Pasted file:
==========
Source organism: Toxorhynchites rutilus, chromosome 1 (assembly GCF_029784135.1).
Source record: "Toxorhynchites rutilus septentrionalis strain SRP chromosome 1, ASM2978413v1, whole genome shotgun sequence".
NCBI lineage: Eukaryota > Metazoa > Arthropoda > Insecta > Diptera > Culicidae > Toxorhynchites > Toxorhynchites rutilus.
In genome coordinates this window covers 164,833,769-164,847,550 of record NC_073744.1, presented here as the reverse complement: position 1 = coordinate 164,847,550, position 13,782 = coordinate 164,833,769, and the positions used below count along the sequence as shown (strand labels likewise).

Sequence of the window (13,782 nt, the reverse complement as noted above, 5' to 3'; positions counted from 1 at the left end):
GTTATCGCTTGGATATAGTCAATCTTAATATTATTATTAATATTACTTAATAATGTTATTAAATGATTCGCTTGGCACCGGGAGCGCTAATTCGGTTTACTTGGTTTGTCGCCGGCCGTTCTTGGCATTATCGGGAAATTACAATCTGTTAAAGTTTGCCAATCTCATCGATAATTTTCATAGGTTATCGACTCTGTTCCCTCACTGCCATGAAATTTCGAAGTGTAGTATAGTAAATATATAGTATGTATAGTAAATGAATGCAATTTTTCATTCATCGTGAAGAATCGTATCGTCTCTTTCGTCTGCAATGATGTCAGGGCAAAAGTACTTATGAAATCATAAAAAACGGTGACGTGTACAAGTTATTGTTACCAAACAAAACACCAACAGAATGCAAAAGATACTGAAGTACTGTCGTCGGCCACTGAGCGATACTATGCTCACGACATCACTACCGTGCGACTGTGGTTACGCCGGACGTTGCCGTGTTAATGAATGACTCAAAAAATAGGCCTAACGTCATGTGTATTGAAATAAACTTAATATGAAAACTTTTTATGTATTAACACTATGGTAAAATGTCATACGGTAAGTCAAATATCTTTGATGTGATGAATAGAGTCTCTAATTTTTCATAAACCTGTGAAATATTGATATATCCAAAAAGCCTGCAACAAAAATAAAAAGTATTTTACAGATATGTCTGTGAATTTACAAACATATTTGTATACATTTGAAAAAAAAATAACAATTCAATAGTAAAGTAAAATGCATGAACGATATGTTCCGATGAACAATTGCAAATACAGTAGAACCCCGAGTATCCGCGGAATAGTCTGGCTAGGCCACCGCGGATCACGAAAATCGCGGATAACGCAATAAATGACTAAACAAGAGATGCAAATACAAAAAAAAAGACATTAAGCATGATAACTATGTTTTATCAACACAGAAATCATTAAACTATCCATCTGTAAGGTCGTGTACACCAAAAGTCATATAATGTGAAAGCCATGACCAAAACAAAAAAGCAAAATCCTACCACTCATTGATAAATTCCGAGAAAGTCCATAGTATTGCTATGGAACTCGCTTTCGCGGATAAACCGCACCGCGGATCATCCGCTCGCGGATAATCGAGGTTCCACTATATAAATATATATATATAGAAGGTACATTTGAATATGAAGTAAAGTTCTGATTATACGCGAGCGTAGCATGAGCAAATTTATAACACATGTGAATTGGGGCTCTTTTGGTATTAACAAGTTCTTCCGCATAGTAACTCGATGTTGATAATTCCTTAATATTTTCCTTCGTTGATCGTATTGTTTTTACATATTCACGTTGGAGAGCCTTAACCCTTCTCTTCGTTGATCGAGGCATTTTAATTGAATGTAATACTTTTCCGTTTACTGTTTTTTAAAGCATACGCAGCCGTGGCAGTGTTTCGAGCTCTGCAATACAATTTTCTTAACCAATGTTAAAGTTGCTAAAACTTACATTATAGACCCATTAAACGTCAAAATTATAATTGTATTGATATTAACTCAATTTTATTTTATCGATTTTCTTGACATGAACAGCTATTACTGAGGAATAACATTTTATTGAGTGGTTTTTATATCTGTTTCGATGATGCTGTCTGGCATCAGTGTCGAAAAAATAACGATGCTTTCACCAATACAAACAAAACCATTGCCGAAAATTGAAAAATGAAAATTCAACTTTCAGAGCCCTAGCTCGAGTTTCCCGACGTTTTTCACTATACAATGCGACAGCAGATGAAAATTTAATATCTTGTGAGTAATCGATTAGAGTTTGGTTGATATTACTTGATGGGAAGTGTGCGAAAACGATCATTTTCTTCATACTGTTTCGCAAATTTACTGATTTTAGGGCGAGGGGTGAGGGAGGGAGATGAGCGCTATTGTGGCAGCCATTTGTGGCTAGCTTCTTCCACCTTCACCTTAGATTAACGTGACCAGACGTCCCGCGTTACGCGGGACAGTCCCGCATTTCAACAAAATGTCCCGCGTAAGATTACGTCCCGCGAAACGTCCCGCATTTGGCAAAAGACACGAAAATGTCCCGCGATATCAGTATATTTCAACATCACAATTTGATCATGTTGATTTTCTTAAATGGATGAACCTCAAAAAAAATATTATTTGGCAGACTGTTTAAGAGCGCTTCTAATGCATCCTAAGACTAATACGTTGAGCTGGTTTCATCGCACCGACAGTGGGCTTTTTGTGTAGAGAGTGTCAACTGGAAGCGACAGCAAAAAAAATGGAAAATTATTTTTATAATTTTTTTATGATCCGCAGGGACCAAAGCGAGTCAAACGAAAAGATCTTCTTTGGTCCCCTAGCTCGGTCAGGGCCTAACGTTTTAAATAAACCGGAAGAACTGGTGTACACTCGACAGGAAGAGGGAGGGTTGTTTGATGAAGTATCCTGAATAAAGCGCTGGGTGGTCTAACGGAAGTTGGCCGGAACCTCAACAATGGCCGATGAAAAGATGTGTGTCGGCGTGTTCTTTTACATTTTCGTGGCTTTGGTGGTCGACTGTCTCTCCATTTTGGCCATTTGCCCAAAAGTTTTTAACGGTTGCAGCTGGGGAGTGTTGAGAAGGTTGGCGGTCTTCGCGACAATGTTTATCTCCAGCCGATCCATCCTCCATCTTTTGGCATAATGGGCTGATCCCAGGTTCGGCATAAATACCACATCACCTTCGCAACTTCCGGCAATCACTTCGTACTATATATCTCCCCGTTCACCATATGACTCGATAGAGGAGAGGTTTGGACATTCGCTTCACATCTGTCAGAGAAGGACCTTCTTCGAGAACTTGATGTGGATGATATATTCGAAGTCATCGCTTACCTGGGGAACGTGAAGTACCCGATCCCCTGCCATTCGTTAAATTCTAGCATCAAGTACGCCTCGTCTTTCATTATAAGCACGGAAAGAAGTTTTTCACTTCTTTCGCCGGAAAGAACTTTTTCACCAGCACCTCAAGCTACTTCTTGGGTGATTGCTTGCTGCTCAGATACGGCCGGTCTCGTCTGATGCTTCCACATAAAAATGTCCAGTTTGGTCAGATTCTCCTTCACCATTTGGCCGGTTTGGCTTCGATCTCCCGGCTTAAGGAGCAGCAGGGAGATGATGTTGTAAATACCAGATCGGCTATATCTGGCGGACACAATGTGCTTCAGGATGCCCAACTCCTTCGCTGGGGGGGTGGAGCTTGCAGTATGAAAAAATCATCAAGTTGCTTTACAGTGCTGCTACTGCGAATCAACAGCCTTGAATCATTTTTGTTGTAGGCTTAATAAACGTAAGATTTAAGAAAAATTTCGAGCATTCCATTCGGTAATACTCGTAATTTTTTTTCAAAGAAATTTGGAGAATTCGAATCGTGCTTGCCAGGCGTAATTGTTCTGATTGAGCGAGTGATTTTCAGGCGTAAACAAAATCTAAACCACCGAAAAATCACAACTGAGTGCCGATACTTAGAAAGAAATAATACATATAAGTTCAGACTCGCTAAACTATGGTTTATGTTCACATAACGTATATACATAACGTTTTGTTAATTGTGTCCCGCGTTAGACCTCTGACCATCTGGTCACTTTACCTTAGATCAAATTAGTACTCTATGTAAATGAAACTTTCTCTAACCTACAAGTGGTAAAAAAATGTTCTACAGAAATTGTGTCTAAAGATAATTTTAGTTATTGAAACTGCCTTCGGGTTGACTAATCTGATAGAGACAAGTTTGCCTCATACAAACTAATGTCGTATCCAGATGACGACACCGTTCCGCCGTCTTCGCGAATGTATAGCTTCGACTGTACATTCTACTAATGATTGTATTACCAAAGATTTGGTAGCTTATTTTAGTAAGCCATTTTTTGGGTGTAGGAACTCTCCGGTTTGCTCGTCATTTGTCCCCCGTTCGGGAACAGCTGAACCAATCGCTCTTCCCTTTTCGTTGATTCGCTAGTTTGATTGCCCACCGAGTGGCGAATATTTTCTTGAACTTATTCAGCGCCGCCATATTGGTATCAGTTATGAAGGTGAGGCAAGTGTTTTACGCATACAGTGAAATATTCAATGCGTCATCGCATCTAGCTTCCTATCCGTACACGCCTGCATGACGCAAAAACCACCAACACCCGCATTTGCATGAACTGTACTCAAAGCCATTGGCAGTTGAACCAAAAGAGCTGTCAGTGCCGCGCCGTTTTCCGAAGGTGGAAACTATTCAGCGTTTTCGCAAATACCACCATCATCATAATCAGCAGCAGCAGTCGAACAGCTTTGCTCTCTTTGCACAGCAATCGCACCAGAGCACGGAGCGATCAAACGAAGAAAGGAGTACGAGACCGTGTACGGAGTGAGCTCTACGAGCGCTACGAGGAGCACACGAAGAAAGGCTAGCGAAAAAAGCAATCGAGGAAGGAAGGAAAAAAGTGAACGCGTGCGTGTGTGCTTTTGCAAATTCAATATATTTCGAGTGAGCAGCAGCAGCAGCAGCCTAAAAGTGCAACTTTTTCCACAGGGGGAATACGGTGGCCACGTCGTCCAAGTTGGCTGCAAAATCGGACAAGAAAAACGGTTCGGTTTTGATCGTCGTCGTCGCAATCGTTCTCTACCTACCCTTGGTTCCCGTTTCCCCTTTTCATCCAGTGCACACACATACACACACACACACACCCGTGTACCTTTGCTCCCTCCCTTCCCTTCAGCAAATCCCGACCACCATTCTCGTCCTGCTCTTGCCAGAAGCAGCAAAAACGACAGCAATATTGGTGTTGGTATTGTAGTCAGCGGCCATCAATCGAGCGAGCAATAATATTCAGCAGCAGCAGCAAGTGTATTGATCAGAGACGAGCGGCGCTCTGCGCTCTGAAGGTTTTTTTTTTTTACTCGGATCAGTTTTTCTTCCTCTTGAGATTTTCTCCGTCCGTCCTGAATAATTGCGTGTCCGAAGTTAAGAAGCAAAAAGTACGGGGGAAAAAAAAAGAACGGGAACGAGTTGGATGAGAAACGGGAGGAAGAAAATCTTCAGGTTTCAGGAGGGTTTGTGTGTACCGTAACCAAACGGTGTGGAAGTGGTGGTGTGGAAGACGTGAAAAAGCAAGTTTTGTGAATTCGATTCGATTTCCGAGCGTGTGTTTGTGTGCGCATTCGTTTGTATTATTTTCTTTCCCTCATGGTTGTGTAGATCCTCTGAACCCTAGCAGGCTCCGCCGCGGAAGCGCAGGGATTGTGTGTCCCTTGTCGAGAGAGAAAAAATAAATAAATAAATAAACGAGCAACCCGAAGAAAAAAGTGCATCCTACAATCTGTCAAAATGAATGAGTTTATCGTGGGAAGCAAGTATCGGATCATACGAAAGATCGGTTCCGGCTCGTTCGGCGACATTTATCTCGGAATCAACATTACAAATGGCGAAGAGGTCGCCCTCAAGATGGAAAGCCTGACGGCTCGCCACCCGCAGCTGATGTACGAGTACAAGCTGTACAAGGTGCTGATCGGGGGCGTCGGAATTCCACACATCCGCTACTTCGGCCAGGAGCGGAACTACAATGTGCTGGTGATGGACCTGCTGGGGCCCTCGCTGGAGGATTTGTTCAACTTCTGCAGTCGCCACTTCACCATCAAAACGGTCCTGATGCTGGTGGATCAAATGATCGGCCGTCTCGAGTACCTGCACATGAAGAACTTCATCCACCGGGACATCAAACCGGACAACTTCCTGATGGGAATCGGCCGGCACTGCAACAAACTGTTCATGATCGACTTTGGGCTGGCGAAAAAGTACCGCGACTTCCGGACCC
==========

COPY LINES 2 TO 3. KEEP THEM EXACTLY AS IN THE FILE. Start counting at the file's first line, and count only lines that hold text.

Source record: "Toxorhynchites rutilus septentrionalis strain SRP chromosome 1, ASM2978413v1, whole genome shotgun sequence".
NCBI lineage: Eukaryota > Metazoa > Arthropoda > Insecta > Diptera > Culicidae > Toxorhynchites > Toxorhynchites rutilus.